Beyond a Shadow

shadow-of-a-doubt

“Shadow of a Doubt,” directed by Alfred Hitchcock

 

It was then when I first saw
your doubt… he was lurking
just around the corner from
the garage.  True, in some way
I, too, brought a doubt along.

How could you doubt, I thought;
but then there he was, dressed
in coldly dubious business casual.

Why stand on formalities
when belief is strained –
like a can of beans?

They didn’t take long to become
acquainted, your doubt and mine.

They shared the time of day,
the weather, and eventually
pictures of the wives and pets
as they rummaged through
the ice box, helping themselves
to your beer.  They took over
the couch and love seat, spilling
ripple chips across the cushions.

Soon they were immersed in some
show they both binged on, using
your Netflix account.  They got
to be absolute nuisances, those
two.

We worked together – the first
time in a long time.  We mustered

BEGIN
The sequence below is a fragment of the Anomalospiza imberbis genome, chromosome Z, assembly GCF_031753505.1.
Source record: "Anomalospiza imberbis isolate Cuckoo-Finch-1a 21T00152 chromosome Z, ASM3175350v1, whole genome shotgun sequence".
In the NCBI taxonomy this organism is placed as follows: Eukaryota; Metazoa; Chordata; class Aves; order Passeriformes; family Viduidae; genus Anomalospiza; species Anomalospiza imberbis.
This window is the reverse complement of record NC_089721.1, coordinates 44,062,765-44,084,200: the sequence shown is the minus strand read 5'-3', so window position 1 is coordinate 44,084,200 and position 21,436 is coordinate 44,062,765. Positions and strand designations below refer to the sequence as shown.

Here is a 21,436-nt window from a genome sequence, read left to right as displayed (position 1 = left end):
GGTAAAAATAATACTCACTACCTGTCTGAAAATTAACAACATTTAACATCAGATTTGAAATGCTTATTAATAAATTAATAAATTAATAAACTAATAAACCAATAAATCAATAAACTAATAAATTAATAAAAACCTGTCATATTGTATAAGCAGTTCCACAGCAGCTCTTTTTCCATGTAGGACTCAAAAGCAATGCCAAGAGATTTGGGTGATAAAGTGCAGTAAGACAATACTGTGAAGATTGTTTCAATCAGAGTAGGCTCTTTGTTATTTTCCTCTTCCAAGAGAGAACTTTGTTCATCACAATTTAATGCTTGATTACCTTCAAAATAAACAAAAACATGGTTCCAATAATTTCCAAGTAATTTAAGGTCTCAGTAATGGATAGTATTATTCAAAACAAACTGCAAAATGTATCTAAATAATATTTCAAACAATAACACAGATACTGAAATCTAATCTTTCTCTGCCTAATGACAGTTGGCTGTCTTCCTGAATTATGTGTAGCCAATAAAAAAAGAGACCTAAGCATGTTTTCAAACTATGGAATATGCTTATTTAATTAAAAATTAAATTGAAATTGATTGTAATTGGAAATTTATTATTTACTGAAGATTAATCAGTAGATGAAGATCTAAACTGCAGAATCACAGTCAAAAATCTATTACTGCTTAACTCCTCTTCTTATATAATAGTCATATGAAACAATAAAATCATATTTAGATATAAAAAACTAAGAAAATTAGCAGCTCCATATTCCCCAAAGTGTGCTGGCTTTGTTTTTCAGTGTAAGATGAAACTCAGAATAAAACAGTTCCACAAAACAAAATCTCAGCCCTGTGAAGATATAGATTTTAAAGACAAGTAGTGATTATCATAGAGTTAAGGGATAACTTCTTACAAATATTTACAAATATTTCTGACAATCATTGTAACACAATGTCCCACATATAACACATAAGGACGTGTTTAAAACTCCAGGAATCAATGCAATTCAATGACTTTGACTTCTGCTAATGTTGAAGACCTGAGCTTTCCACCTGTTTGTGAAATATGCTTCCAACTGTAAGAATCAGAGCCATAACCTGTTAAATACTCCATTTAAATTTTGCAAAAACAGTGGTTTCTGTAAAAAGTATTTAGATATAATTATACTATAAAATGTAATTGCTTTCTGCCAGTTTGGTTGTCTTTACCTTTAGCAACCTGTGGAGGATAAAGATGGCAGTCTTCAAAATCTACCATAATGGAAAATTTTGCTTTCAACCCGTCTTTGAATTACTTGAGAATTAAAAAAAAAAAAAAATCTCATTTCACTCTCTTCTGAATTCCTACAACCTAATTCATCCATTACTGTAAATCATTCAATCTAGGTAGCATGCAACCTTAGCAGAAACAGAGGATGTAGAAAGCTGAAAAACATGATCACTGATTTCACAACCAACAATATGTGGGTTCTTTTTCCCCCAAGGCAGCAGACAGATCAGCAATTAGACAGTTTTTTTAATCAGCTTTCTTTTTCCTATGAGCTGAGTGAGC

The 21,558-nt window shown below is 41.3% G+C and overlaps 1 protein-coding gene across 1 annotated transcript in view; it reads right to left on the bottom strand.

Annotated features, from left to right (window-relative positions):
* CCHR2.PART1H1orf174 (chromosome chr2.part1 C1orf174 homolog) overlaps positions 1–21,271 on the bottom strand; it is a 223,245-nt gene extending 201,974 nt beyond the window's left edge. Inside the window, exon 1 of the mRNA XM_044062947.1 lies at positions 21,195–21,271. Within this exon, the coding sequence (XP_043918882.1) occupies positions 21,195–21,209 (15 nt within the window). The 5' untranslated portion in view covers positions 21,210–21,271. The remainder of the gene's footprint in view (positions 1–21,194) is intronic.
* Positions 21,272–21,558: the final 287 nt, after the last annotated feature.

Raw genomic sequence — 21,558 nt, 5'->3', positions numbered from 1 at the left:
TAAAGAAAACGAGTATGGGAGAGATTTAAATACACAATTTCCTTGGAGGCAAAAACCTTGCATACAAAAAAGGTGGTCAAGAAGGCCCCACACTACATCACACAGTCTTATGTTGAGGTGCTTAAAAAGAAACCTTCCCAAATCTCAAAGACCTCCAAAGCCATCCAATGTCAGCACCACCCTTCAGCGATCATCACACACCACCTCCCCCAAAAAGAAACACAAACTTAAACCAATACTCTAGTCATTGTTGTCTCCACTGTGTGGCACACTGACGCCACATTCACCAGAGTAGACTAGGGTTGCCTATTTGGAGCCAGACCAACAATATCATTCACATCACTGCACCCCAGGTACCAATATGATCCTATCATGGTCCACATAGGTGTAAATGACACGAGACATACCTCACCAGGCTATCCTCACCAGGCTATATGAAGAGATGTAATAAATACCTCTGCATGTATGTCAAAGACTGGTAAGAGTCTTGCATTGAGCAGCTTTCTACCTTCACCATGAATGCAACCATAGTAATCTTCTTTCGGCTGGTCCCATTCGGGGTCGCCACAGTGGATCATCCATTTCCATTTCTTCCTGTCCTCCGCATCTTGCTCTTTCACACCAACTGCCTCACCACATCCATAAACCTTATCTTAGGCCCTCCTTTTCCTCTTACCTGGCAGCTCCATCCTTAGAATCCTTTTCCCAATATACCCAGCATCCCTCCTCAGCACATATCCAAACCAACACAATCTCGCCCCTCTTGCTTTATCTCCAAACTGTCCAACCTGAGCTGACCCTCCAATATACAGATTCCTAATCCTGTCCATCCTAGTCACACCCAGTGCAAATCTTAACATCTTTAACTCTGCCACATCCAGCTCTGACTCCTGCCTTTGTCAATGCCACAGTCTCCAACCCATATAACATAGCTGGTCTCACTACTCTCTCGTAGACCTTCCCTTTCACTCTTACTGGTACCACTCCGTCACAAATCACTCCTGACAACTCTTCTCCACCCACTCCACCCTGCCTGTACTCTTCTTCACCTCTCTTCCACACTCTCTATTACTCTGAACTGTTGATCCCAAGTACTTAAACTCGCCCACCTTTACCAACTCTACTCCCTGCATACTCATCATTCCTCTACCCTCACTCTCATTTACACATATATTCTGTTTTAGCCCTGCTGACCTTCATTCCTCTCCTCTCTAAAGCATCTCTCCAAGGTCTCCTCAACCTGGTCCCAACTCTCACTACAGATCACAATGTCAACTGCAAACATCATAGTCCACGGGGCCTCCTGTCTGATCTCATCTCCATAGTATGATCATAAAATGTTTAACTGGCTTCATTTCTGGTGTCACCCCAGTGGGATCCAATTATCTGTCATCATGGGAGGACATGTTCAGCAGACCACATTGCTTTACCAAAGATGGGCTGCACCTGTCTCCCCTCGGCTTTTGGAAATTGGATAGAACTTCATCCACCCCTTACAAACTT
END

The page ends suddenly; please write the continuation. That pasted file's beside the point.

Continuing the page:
all the faith we could.  Eventually
they were out of your house, out
of our hair.

It took us all day to remove all doubt.

 

 

 

 

35 thoughts on “Beyond a Shadow

  1. This is a complete package post, Charley. That image is perfect for what you have written. Love the personification of your doubt / my doubt – they are rascals, indeed. Really enjoy “when belief is strained –
    like a can of beans?” Excellent writing!

    Like

    • Thank you, Björn. I don’t know why, but these two just popped to life, much like Things 1 & 2 in Cat in the Hat. The Netflix was the only thing I could think of that deserves being abused.

      Like

  2. That’s great. Your poem tells a story that others would write novels about. I love the image of the two doubts sitting on the couch watching Netflix. I’m glad you got them to move on by the end of the day.

    Like

  3. I love your description of doubt and doubt. This reminded me of the TV commercial about stomach bloating where the thing crawls in bed along side of her till she takes her medicine. Good job Charley.

    Like

  4. I love how you’ve taken the saying as a springboard and then told a whole story based on the personification of doubt, Charley, and, like a Hitchcock film, it has a sinister tone! Brilliant lines:
    ‘Why stand on formalities
    when belief is strained –
    like a can of beans?’
    and
    ‘They shared the time of day,
    the weather, and eventually
    pictures of the wives and pets
    as they rummaged through
    the ice box, helping themselves
    to your beer’.

    Like

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